Eleazer Wheelock Ripley
Member of the U.S. House of Representatives
from Louisiana's 2nd district
In office
March 4, 1835 – March 2, 1839
Preceded byPhilemon Thomas
Succeeded byThomas Withers Chinn
Member of the Louisiana Senate
In office
Member of the Massachusetts Senate
In office
Speaker of the Massachusetts House of Representatives
In office
Preceded byJoseph Story
Succeeded byTimothy Bigelow
Member of the Massachusetts House of Representatives
In office
Personal details
Born(1782-04-15)April 15, 1782
Hanover, New Hampshire
DiedMarch 2, 1839(1839-03-02) (aged 56)
West Feliciana Parish, Louisiana
Resting placeLocust Grove Cemetery
St. Francisville, Louisiana
Political partyDemocratic
Alma materDartmouth College
AwardsCongressional Gold Medal
Military service
Allegiance United States of America
Branch/service United States Army
Years of service1812–1820
RankBrigadier General
Brevet Major General

Eleazer Wheelock Ripley (April 15, 1782 – March 2, 1839) was an American soldier and politician. He fought in the War of 1812, eventually rising to the rank of brigadier general, and later served as a U.S. Representative from Louisiana, from 1835 until 1839.[1] He was also a slave owner.[2][3]


Ripley was born in Hanover, New Hampshire. He was the grandson of Eleazar Wheelock, the founder of Dartmouth College, and the nephew of John Wheelock, the college's president. His father, Sylvanus, taught at Dartmouth in the 1780s, and Eleazer graduated from the school in 1800.[4]

Ripley practiced law in Kennebec County, Maine, and Portland, Maine. He served in the Massachusetts House of Representatives from 1810 to 1811, and was elected to the Massachusetts Senate in 1812.[4]

In August 1812, following the outbreak of the War of 1812, he organized the 21st United States Infantry Regiment, and was given the rank of lieutenant-colonel. He was promoted to colonel in March 1813.[4] Most of the regiment's soldiers came from Massachusetts and Maine. Soldiers from the regiment took part in several battles, including York (in which Ripley was wounded),[4] Sacketts Harbor, Crysler's Farm.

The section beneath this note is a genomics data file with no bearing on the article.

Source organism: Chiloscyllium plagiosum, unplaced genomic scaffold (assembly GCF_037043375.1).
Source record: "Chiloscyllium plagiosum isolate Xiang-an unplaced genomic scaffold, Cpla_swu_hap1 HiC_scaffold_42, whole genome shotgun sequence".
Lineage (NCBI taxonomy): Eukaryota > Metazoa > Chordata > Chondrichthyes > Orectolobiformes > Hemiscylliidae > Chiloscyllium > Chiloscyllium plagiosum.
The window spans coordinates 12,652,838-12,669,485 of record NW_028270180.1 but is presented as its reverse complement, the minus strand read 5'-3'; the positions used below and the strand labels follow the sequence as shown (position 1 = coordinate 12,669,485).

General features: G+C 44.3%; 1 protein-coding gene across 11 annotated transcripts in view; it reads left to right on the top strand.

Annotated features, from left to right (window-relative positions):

In April 1814, Ripley was promoted to Brigadier General. (Lieutenant Colonel James Miller, late of the 4th US Infantry Regiment was appointed to succeed him in command of the 21st Infantry.) Ripley was appointed to command the Second Brigade (which included the 21st Infantry) of Major General Jacob Brown's Left Division on the Niagara River.[4] At the Battle of Lundy's Lane, Ripley's brigade captured and held the British guns until the American withdrawal. However, he was blamed by Brown for losing the guns during the withdrawal and later demanded a court martial to clear his name.[5]

Ripley briefly commanded Brown's division during the Siege of Fort Erie after Brown was wounded at Lundy's Lane, but was superseded by Brigadier General Edmund Pendleton Gaines.[6] He was conspicuous in the repulse of a British assault on August 16, and in an American sortie on September 17, in which he was wounded.[4]

Ripley was awarded the Congressional Gold Medal, the precursor to the Medal of Honor, for his wartime service.[4] He moved to Baton Rouge, Louisiana, in 1815,[6] and left the army in 1820 to continue his career in politics. He served in the Louisiana State Senate in 1832.[7] He served as a United States representative from Louisiana's Second District from March 4, 1835, to March 2, 1839.

He was the subject of a United States Supreme Court decision, United States v. Ripley (1832). As a result of this decision, Ripley owed the United States a sum of money that he had expended while serving as a Major General by brevet.[8] The building involved in the lawsuit is the oldest building in Uptown New Orleans.


Ripley's efforts during the war were recognized by the renaming of village of Staunton, Ohio, to Ripley, Ohio, in his honor. The military facilities Fort Ripley and Camp Ripley[9] were also named in his honor. Other places named after him include Ripley County, Indiana; Ripley County, Missouri; Ripley, New York; Ripley, Tennessee; Ripley, Mississippi and Fort Ripley, Minnesota.

See also


  1. ^ "Bioguide Search". bioguide.congress.gov. Retrieved 2022-01-29.
  2. ^ Weil, Julie Zauzmer; Blanco, Adrian; Dominguez, Leo. "More than 1,700 congressmen once enslaved Black people. This is who they were, and how they shaped the nation". Washington Post. Retrieved 2022-01-29.
  3. ^ "Congress slaveowners", The Washington Post, 2022-01-27, retrieved 2022-01-29
  4. ^ a b c d e f g Francis Samuel Drake, Dictionary of American Biography, Including Men of the Time (J.S. Osgood and Company, 1872), p. 770.
  5. ^ George Washington Cullum, Eleazer Derby Wood, Campaigns of the War of 1812–15 (J. Miller, 1879), pp. 218-219.
  6. ^ a b Charles Peterson, The Military Heroes of the War of 1812 (W.A. Lundy, 1849), pp. 159-166.
  7. ^ Failor, Kenneth M.; Hayden, Eleonora (1972). Medals of the United States Mint. U.S. Government Printing Office. p. 192. Retrieved 21 March 2021.
  8. ^ United States v. Ripley, Justia.com. Retrieved: 25 January 2013.
  9. ^ What's the story behind Minnesota's military training ground, Camp Ripley?